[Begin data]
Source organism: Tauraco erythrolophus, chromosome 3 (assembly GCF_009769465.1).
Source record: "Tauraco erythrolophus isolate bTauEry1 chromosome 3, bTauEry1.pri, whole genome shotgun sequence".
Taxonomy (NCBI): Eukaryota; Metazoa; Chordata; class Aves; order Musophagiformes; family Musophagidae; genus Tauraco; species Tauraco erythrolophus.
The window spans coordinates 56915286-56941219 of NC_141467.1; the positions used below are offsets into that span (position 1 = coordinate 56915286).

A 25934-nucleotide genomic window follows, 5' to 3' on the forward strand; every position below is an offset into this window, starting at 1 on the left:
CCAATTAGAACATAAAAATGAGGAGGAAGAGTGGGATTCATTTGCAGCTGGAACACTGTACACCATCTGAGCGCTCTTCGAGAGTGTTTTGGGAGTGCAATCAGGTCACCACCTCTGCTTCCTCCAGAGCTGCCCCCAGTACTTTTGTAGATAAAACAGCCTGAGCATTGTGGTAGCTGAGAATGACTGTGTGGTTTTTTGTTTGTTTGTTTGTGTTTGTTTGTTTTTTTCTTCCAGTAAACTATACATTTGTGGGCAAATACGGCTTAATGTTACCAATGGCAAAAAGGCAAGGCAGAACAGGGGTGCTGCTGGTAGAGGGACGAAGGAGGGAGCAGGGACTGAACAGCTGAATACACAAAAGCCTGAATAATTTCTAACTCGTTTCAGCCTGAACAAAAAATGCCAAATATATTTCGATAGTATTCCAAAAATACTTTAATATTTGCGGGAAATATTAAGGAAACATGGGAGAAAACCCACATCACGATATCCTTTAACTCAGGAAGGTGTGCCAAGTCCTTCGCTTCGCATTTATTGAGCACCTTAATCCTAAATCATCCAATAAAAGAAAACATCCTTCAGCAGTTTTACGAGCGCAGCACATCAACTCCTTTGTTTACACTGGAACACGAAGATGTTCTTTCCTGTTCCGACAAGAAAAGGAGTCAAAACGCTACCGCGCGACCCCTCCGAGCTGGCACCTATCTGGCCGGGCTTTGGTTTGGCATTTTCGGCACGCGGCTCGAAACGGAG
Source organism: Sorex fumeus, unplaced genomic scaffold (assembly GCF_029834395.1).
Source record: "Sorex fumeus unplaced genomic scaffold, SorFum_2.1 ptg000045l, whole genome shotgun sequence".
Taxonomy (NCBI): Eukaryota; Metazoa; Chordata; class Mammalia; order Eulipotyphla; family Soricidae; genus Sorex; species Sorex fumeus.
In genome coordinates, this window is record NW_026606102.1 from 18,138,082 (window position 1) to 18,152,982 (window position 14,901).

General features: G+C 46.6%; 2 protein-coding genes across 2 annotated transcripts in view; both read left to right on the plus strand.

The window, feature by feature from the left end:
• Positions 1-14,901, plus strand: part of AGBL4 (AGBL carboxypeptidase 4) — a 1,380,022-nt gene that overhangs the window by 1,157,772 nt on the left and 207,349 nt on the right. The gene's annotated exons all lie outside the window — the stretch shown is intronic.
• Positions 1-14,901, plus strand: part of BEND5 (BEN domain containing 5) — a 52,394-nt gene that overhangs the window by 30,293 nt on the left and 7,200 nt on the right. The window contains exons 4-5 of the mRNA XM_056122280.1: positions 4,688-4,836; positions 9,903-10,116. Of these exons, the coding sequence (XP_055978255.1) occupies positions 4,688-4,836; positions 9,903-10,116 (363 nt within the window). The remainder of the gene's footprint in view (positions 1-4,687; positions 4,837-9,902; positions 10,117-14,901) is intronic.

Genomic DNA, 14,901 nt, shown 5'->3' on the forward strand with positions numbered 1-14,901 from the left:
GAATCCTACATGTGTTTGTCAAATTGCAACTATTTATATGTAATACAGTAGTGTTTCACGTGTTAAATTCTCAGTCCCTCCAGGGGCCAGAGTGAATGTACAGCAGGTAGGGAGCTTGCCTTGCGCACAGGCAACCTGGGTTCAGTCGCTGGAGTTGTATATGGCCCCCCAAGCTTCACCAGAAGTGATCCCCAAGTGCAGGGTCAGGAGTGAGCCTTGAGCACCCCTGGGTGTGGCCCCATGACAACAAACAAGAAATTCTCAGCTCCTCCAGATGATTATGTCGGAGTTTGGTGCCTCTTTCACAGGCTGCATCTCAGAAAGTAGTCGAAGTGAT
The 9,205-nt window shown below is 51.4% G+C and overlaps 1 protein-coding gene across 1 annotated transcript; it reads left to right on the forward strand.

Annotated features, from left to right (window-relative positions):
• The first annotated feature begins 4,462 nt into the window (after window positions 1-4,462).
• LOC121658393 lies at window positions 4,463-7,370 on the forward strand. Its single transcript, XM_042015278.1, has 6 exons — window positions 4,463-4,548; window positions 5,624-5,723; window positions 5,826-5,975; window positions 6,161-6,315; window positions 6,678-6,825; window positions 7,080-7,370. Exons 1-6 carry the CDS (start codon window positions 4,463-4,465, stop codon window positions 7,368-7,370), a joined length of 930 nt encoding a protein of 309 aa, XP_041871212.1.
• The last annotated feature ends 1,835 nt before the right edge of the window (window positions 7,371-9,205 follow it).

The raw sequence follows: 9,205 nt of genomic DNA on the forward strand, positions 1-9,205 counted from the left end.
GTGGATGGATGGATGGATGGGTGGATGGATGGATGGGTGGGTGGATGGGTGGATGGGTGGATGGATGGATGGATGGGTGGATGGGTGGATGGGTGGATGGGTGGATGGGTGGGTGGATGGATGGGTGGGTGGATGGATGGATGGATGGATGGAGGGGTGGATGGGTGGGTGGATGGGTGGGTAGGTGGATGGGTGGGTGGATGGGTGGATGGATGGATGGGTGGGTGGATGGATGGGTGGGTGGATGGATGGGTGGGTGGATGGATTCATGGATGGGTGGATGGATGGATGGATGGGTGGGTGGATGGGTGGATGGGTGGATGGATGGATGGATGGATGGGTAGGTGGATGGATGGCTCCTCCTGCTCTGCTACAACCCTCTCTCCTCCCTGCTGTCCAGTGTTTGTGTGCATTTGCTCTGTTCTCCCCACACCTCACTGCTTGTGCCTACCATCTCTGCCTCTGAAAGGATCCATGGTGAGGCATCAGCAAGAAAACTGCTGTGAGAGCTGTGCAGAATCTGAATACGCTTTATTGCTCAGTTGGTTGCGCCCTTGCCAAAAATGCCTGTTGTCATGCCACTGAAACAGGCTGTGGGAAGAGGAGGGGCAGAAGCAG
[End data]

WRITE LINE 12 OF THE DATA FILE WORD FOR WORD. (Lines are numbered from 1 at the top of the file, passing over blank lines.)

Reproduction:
The window, feature by feature from the left end: